Chapter 2: When earphones wearing vampires have a toe fetish

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The world already has its fair share of bloodsucker, from China's stiff corpse to the Philippines ' half-bodied Mananangal. Which, by the way, is technically a type of Aswang, or ghoul, but it sucks blood, so it counts here. The more media-famous, though, is the bat-like depiction of the demon in Dracula. There's a less well-known subspecies in Vietnam, though, and it... uh, well, it's unique, I'll tell you that!

1. Story summary:

The Ma Cà Rồng appeared officially for the first time in a book named "Kiến Văn Tiểu Lục" by a famous scholar – Lê Quý Đôn. Written in the 18th century, it described a newfound type of spirits in the province of Hưng Hóa, a part of the modern-day Vietnam Nothern mountainous area. When globalization started, things got lost in translation. Plane-walkers from Western cultures mistook the creature as the same as their vampire. Over time, we Practitioners got too used to it that now the term is used for both species of blood-sucking demons.

If we look into the word origins of their names, Vietnamese "Ma" means the same thing as Chinese "Mo," as in "Yu Mo Gui Gwai." Sometimes, it refers to ghosts, but most of the time, we just use them as a brand for all spiritual threats. Remember that vendetta against cool names?

"Cà rồng" or sometimes "Cà rằng" might be the way the Kinh ethnic (which make up most of Vietnam's population) try to pronounce the word "Krung" – from the Tai-Kadai language family – in Vietnamese. For those who don't know, the language family consists of around 70 languages used throughout south China, North Vietnam, Lao, and Thailand. I'm not precisely a linguist expert and even less of a sociable guy, so don't take my word on this. "Krung" in Thai would mean "city"; for instance, Bangkok's native name: "Krung Thep Maha Nakhon," would be "City of Angels." So, Ma Cà Rồng might mean "City Ghost," which is kinda misleading considering their properties.

2. Motivation and background:

They're bloodsuckers. They prefer the blood of pregnant women, but they can also go for ordinary people's blood or other bodily fluid like pus or sputum. They'd more accurately be classified as bodily-fluid-suckers, but that's just a mouthful and doesn't sound cool at all, does it?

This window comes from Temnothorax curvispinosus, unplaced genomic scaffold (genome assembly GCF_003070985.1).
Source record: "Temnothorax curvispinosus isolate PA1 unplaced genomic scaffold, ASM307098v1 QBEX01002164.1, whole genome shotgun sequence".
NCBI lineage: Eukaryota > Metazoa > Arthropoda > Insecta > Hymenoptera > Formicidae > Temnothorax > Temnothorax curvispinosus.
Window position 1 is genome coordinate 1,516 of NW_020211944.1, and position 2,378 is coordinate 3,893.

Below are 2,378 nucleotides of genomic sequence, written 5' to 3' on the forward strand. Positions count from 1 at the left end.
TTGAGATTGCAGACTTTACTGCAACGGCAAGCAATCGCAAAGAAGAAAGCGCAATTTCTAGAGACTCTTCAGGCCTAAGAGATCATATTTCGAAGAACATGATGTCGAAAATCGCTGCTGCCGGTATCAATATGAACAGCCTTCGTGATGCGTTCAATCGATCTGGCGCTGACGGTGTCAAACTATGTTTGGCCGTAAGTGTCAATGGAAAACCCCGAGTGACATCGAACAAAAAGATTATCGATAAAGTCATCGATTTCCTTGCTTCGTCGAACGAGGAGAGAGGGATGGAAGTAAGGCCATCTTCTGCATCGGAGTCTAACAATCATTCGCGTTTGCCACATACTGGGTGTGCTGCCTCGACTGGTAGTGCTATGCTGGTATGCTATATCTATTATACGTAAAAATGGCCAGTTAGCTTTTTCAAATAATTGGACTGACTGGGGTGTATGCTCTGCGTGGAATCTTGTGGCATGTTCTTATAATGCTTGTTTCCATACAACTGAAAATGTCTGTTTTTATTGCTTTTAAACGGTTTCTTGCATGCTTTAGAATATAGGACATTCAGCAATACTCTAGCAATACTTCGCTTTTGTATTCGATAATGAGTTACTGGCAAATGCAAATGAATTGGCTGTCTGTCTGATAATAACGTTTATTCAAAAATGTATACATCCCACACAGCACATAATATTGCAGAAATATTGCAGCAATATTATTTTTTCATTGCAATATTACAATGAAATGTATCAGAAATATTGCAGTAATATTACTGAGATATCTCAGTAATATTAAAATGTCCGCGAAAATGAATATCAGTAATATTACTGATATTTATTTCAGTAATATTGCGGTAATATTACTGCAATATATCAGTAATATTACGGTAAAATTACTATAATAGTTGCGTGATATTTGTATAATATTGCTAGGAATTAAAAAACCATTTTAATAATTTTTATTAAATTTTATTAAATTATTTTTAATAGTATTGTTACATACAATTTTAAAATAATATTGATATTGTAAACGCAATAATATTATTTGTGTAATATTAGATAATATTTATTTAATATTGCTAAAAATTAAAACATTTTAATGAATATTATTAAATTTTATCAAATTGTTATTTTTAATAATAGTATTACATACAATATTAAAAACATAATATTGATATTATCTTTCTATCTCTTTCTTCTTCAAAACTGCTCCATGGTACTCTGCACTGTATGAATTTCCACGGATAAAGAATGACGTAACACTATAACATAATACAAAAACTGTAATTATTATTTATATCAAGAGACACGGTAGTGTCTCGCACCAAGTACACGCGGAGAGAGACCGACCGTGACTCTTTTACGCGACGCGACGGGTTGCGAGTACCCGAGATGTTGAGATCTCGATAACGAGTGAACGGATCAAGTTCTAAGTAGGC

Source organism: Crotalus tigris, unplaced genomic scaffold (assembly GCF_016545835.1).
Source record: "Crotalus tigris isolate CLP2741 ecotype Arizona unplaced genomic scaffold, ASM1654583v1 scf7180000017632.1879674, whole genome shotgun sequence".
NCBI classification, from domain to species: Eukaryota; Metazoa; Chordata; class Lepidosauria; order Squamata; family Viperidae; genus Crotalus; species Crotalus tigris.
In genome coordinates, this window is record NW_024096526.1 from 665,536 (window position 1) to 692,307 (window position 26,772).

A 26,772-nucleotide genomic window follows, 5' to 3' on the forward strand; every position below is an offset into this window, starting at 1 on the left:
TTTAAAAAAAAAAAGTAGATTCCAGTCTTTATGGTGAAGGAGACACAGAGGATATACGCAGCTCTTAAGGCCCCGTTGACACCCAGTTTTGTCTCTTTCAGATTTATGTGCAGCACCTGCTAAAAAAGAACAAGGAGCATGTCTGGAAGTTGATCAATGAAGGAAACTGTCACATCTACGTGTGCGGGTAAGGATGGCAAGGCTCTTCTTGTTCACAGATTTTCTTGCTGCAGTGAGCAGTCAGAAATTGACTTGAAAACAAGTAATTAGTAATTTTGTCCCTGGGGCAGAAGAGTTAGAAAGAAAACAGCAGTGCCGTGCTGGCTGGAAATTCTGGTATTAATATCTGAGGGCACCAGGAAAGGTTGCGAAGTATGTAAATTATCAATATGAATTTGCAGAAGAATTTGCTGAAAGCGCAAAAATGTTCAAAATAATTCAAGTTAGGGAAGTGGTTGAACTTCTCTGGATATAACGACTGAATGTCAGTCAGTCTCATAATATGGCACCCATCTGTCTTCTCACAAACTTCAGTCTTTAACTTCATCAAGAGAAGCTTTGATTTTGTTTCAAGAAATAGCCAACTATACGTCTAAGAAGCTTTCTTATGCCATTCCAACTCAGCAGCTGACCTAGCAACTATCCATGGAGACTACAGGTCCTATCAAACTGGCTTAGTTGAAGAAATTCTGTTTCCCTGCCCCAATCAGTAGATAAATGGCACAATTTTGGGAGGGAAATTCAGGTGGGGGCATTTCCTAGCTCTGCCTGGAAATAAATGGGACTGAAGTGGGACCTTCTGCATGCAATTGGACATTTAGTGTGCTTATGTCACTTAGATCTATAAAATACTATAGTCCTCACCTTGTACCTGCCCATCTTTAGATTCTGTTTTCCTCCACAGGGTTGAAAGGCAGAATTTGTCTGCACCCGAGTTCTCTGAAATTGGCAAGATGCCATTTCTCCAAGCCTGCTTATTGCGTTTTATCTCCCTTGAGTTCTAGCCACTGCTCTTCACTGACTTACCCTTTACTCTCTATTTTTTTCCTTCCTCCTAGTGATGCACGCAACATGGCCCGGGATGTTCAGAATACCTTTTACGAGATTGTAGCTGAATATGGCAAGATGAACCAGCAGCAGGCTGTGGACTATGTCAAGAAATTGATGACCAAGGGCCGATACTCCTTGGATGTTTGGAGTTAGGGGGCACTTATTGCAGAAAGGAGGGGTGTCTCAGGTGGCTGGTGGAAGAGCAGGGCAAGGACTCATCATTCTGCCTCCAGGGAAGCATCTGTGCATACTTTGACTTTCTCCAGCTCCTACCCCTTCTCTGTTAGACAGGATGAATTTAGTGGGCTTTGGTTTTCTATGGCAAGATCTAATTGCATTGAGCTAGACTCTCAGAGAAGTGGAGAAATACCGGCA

Biologically, like all creatures imported/migrated into Vietnam, they can either be the same type of spirits and demons from neighboring countries under different names or a separate species sharing a common ancestor to them. And yes, if you haven't learned about this stuff from your parents or master, the flora and fauna of mythical creatures do evolve, just like in biology. The process is slightly different from Darwin's theory and all the other scientific theories, though. It can sometimes be faster or slower than what it would take compared to the standard variety of animals and plants.

For the Ma Cà Rồng, specifically, there's one thing you must know: If I were to put this demon into more familiar terms for Western Plane-walkers or new practitioners familiar with mortal's media, it'd be a mix of western vampire, werewolf, and, believe it or not, the titular character of Robert Stevenson's "The Strange Case of Dr. Jekyll and Mr. Hyde."

3. Appearances:

They looked just like an average human, at least during day time, only their behaviors are different.

Although, their nighttime appearance is a different story. Truth be told, the first time I saw one of them, I laughed so hard I had to be dragged away to safety.

4. Abilities:

_ Split personality:

It's commonly believed that the Ma Cà Rồng have two personalities sharing one body; one is the human, the other a spirit. During the day, the human half is in control. Retaining none of the demon persona's memory, they act and work like any ordinary person. Understand what I meant about Jekyll and Hyde yet? You can throw them into a crowd, and they'll blend right in. You won't be able to tell them from the mortals we strive to protect, so pro-tip: if you ever identify one, don't ever take your eyes off it.

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